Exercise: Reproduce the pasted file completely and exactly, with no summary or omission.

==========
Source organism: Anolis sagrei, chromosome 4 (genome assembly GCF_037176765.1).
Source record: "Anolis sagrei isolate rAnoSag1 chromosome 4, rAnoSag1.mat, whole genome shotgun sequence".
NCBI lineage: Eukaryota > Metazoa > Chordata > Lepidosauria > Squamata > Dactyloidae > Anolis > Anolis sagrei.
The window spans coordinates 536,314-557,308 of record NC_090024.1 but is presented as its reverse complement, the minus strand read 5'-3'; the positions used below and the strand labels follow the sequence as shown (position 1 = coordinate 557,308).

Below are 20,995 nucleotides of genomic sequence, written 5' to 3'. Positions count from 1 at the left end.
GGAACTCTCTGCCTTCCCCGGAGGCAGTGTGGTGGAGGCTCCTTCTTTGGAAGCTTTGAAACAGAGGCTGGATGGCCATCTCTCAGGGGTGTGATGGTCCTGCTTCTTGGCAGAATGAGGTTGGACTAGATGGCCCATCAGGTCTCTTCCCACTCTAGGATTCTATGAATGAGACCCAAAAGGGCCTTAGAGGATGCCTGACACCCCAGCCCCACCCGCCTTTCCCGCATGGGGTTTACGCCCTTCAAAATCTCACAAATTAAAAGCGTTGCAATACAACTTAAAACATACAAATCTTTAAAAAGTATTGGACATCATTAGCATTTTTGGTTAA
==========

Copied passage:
Source organism: Anolis sagrei, chromosome 4 (genome assembly GCF_037176765.1).
Source record: "Anolis sagrei isolate rAnoSag1 chromosome 4, rAnoSag1.mat, whole genome shotgun sequence".
NCBI lineage: Eukaryota > Metazoa > Chordata > Lepidosauria > Squamata > Dactyloidae > Anolis > Anolis sagrei.
The window spans coordinates 536,314-557,308 of record NC_090024.1 but is presented as its reverse complement, the minus strand read 5'-3'; the positions used below and the strand labels follow the sequence as shown (position 1 = coordinate 557,308).

Below are 20,995 nucleotides of genomic sequence, written 5' to 3'. Positions count from 1 at the left end.
GGAACTCTCTGCCTTCCCCGGAGGCAGTGTGGTGGAGGCTCCTTCTTTGGAAGCTTTGAAACAGAGGCTGGATGGCCATCTCTCAGGGGTGTGATGGTCCTGCTTCTTGGCAGAATGAGGTTGGACTAGATGGCCCATCAGGTCTCTTCCCACTCTAGGATTCTATGAATGAGACCCAAAAGGGCCTTAGAGGATGCCTGACACCCCAGCCCCACCCGCCTTTCCCGCATGGGGTTTACGCCCTTCAAAATCTCACAAATTAAAAGCGTTGCAATACAACTTAAAACATACAAATCTTTAAAAAGTATTGGACATCATTAGCATTTTTGGTTAA